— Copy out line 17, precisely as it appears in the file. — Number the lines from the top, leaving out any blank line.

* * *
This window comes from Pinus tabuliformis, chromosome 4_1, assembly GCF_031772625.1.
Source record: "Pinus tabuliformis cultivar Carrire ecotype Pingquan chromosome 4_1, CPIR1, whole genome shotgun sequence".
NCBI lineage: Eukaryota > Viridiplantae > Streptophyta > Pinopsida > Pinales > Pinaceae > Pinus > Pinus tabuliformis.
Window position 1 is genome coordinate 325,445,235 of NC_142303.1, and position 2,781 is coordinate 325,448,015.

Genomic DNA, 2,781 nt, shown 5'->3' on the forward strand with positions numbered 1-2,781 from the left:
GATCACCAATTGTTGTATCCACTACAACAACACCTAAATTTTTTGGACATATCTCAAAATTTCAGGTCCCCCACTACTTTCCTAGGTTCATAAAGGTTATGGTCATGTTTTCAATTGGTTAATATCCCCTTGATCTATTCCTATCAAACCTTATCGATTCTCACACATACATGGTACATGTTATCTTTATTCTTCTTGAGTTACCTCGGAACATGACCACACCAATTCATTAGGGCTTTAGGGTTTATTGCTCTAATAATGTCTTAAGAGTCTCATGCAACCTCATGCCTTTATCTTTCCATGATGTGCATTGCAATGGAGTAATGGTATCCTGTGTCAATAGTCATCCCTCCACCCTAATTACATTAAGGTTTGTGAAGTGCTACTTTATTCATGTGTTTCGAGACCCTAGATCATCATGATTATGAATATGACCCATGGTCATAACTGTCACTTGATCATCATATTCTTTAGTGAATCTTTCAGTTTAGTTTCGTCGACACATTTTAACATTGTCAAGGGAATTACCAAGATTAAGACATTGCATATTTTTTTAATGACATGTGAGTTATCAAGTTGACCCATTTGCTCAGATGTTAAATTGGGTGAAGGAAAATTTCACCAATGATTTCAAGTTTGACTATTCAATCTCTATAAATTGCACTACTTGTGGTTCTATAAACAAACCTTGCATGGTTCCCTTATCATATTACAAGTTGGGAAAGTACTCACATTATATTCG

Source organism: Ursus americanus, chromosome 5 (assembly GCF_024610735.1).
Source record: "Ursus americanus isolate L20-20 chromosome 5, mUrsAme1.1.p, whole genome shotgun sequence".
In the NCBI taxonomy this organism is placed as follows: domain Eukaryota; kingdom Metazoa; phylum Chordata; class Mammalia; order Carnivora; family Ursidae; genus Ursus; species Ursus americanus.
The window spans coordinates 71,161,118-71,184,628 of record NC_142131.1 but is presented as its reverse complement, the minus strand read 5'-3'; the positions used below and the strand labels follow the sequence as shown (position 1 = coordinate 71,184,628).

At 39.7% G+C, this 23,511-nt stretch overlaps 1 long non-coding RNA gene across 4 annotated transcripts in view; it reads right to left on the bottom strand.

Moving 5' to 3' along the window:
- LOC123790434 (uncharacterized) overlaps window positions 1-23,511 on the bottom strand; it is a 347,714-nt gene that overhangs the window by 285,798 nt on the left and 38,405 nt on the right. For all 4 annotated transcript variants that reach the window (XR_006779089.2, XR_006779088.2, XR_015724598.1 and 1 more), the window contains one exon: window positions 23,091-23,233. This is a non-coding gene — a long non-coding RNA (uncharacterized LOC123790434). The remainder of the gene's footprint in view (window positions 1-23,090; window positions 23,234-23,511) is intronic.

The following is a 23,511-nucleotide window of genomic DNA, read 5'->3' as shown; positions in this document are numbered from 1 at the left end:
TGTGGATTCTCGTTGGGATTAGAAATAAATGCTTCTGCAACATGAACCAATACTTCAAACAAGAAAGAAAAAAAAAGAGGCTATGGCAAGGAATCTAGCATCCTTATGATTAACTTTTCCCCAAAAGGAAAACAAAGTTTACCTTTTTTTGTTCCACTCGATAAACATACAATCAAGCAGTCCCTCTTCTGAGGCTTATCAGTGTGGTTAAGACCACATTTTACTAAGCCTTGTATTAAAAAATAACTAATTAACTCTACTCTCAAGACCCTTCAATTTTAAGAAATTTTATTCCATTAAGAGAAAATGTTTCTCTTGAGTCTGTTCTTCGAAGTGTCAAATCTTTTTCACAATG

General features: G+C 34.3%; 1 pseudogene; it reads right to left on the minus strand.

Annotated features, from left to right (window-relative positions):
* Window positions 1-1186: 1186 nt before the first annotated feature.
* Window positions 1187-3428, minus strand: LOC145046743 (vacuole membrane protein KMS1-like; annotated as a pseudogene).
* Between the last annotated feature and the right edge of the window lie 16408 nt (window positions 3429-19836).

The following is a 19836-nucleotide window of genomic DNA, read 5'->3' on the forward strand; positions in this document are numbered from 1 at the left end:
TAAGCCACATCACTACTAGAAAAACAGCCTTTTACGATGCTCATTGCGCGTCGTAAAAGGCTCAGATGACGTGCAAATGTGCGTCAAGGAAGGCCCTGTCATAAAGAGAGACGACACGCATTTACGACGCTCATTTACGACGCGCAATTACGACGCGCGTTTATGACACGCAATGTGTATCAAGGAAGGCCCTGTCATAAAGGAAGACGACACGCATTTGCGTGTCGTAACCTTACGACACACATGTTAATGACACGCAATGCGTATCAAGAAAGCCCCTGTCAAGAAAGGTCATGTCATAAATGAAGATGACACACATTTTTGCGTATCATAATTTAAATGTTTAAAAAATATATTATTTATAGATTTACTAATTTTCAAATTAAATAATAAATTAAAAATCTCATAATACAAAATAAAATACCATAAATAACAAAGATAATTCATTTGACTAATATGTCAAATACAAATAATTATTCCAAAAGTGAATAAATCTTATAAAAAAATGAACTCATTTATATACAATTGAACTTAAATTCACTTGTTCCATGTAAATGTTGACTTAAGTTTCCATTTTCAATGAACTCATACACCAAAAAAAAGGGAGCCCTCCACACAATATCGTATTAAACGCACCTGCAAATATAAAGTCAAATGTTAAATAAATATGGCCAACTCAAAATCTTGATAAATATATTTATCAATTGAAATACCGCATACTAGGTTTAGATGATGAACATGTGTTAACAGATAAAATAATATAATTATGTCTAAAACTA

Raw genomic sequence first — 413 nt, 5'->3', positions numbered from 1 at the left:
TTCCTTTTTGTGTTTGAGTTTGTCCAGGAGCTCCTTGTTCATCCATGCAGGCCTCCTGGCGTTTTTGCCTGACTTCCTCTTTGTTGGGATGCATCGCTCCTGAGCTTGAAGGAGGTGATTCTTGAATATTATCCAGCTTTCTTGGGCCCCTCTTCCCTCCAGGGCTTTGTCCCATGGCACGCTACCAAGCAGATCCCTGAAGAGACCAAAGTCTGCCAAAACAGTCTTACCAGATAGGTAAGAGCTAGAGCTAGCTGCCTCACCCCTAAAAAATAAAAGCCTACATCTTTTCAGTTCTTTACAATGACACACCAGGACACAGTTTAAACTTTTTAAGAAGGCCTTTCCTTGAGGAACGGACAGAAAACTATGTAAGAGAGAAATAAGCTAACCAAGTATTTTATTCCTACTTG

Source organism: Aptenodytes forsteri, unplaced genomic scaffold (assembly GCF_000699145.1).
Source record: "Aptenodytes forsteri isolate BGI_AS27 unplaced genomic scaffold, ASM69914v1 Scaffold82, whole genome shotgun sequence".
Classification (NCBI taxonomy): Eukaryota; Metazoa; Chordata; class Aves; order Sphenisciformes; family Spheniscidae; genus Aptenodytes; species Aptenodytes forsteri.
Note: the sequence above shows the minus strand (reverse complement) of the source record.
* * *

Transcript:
Annotated features, from left to right (window-relative positions):